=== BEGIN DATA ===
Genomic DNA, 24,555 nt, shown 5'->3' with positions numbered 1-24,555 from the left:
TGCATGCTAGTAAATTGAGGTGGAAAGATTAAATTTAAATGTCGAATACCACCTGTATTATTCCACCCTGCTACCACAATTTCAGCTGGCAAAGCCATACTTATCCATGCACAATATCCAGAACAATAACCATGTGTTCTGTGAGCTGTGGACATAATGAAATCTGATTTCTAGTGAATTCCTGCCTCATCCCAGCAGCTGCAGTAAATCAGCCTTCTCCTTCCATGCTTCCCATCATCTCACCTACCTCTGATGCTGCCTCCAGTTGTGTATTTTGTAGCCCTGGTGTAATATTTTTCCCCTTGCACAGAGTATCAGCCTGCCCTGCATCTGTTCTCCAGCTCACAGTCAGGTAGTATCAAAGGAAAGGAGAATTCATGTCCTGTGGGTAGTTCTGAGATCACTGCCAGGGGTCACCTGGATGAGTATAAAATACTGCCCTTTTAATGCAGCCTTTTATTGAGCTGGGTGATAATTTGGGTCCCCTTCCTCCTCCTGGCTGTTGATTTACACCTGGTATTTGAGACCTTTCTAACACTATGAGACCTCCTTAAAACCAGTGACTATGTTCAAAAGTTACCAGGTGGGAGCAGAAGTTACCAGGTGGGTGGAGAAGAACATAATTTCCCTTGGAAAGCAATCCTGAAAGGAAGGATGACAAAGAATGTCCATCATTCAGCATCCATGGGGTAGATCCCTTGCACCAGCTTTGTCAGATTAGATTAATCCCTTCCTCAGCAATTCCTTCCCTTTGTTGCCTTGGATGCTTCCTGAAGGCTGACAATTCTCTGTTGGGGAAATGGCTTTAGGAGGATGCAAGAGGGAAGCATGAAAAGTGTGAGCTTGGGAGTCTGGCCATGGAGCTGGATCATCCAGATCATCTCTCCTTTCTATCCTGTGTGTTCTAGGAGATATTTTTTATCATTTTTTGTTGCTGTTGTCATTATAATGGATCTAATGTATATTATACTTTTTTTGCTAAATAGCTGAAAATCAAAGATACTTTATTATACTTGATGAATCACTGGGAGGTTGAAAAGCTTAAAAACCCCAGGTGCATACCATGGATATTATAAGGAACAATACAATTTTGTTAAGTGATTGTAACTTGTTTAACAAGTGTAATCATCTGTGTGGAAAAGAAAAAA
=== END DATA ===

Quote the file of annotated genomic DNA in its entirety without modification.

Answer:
Genomic DNA, 24,555 nt, shown 5'->3' with positions numbered 1-24,555 from the left:
TGCATGCTAGTAAATTGAGGTGGAAAGATTAAATTTAAATGTCGAATACCACCTGTATTATTCCACCCTGCTACCACAATTTCAGCTGGCAAAGCCATACTTATCCATGCACAATATCCAGAACAATAACCATGTGTTCTGTGAGCTGTGGACATAATGAAATCTGATTTCTAGTGAATTCCTGCCTCATCCCAGCAGCTGCAGTAAATCAGCCTTCTCCTTCCATGCTTCCCATCATCTCACCTACCTCTGATGCTGCCTCCAGTTGTGTATTTTGTAGCCCTGGTGTAATATTTTTCCCCTTGCACAGAGTATCAGCCTGCCCTGCATCTGTTCTCCAGCTCACAGTCAGGTAGTATCAAAGGAAAGGAGAATTCATGTCCTGTGGGTAGTTCTGAGATCACTGCCAGGGGTCACCTGGATGAGTATAAAATACTGCCCTTTTAATGCAGCCTTTTATTGAGCTGGGTGATAATTTGGGTCCCCTTCCTCCTCCTGGCTGTTGATTTACACCTGGTATTTGAGACCTTTCTAACACTATGAGACCTCCTTAAAACCAGTGACTATGTTCAAAAGTTACCAGGTGGGAGCAGAAGTTACCAGGTGGGTGGAGAAGAACATAATTTCCCTTGGAAAGCAATCCTGAAAGGAAGGATGACAAAGAATGTCCATCATTCAGCATCCATGGGGTAGATCCCTTGCACCAGCTTTGTCAGATTAGATTAATCCCTTCCTCAGCAATTCCTTCCCTTTGTTGCCTTGGATGCTTCCTGAAGGCTGACAATTCTCTGTTGGGGAAATGGCTTTAGGAGGATGCAAGAGGGAAGCATGAAAAGTGTGAGCTTGGGAGTCTGGCCATGGAGCTGGATCATCCAGATCATCTCTCCTTTCTATCCTGTGTGTTCTAGGAGATATTTTTTATCATTTTTTGTTGCTGTTGTCATTATAATGGATCTAATGTATATTATACTTTTTTTGCTAAATAGCTGAAAATCAAAGATACTTTATTATACTTGATGAATCACTGGGAGGTTGAAAAGCTTAAAAACCCCAGGTGCATACCATGGATATTATAAGGAACAATACAATTTTGTTAAGTGATTGTAACTTGTTTAACAAGTGTAATCATCTGTGTGGAAAAGAAAAAA